The new Force 22 crankset is perhaps the most distinctive aspect of the group. Departing from recent practice, the new crank uses a carbon arm and alloy spider in a manner last seen from a SRAM road crank with the Truvativ Rouleur crank. Knowing observers recognize that this design reduces the costs associated with providing for cranksets of compact 110mm and standard 130mm bcd in multiple lengths each as well as for GXP (ie traditional threaded BB) and BB30/PF30 bottom brackets. Indeed, SRAM also adds a 165mm arm length offering. All the same, the new crank design has a firm, faceted style that differs from the parallel, planer surfaces of Red or the seashell-shape of Ultegra. It looks exactly like what it is: a fine machinery assembly of precise, close-fitting pieces. Like newer Red, Force’s crank uses a hidden 5th chainring bolt, ostensibly to “reduce crank weight and add stiffness”, two claims undermined by the fact that the 5th bolt attaches to the portion of the alloy spider behind the crankarm rather than to the crankarm itself, like on the full carbon Red or the last several generation of Campagnolo carbon cranks. On the other hand, since this design (similar to Sugino cranks and the original Campagnolo C-Record crank) uses a more or less standard bolt/nut instead of a hard-to-replace, proprietary item. The Force crankset will be available with 53/39, 52/36, 50/34, and 46/36 chainring options.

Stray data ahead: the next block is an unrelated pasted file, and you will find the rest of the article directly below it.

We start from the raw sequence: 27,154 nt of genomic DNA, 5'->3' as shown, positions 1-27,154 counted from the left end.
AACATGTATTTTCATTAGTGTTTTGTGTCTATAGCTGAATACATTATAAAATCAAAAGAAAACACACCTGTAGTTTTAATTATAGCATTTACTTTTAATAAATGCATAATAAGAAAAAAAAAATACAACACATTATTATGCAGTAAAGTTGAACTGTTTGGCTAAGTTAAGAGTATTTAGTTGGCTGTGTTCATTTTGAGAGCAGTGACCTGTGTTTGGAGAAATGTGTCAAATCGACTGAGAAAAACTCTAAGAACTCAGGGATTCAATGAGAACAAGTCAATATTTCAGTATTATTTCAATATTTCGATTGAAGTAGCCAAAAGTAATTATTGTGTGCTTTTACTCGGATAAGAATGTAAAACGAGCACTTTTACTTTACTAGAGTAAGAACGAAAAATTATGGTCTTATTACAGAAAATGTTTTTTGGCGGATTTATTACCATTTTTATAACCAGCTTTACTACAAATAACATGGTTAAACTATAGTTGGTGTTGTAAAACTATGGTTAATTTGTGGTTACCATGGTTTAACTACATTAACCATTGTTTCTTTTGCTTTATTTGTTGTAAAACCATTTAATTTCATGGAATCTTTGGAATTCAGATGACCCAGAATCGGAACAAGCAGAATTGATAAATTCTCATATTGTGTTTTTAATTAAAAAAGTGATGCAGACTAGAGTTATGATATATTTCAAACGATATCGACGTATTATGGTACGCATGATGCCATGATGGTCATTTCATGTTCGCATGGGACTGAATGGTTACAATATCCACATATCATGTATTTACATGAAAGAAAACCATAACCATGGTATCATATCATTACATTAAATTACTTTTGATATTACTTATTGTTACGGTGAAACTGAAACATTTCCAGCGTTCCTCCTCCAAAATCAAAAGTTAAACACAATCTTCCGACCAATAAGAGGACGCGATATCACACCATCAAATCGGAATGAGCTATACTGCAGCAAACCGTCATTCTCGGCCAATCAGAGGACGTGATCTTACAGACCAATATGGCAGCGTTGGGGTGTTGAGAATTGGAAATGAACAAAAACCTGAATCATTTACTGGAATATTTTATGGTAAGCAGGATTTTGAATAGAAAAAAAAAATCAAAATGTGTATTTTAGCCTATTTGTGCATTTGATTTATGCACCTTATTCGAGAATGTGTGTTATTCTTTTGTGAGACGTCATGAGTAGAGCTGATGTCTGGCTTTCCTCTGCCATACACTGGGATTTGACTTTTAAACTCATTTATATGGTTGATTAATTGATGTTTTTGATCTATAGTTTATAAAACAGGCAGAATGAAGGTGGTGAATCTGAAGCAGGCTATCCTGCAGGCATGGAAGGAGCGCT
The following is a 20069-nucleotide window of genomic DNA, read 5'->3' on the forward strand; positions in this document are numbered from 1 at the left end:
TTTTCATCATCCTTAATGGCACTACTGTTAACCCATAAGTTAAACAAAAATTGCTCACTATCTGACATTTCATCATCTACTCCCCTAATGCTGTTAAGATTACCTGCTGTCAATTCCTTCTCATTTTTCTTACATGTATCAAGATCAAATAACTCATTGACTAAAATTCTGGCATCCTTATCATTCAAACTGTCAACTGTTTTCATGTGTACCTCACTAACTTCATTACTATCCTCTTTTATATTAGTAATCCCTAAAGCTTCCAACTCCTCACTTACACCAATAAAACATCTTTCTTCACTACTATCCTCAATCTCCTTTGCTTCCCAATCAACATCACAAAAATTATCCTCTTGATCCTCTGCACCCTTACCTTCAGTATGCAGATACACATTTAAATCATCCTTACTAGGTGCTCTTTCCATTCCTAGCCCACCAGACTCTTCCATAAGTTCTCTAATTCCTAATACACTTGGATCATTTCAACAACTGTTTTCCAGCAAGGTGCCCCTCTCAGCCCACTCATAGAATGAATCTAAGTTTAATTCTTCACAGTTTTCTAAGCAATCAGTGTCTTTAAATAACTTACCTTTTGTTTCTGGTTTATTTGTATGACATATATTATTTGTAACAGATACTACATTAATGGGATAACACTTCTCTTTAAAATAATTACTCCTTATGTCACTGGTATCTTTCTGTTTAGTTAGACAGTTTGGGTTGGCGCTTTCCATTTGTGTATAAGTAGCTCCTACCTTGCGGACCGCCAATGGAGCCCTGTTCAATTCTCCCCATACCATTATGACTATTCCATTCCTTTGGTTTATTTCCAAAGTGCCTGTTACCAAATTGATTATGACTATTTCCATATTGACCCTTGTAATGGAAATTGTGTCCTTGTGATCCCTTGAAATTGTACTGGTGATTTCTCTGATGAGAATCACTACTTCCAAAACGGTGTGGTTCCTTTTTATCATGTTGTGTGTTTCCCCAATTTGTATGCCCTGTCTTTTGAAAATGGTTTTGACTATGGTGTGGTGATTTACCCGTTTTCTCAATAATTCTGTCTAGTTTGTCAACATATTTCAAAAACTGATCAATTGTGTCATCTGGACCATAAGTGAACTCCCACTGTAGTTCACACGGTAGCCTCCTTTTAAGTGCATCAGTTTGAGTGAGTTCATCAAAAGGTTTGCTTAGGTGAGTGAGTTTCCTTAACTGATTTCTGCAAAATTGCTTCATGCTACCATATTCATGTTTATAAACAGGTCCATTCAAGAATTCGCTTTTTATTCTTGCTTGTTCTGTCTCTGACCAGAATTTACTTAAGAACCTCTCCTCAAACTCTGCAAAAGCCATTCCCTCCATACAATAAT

Both Red 22 and Force 22 rear derailleurs will have a WiFLi option, SRAM’s marketing concept of using a compact, 50/34 crankset with an 11-32T cassette for gearing that matches or exceeds that of a traditional road triple, except with the lightweight and simplicity of two chainrings. The WiFLi derailleurs have longer cages to increase the derailleur’s chain slack capacity. For all derailleur’s B-knuckle (upper portion connecting the mounting bolt to the top of the parallelogram) is a little longer to provide better clearance when used with 28T cassettes. The SRAM 22 derailleurs are described as using “Exact Actuation”, which would imply that the new derailleurs share the same cable-pull ratios as all SRAM 10sp rear derailleurs, road and mountain. However, I was unable to get confirmation from SRAM representatives.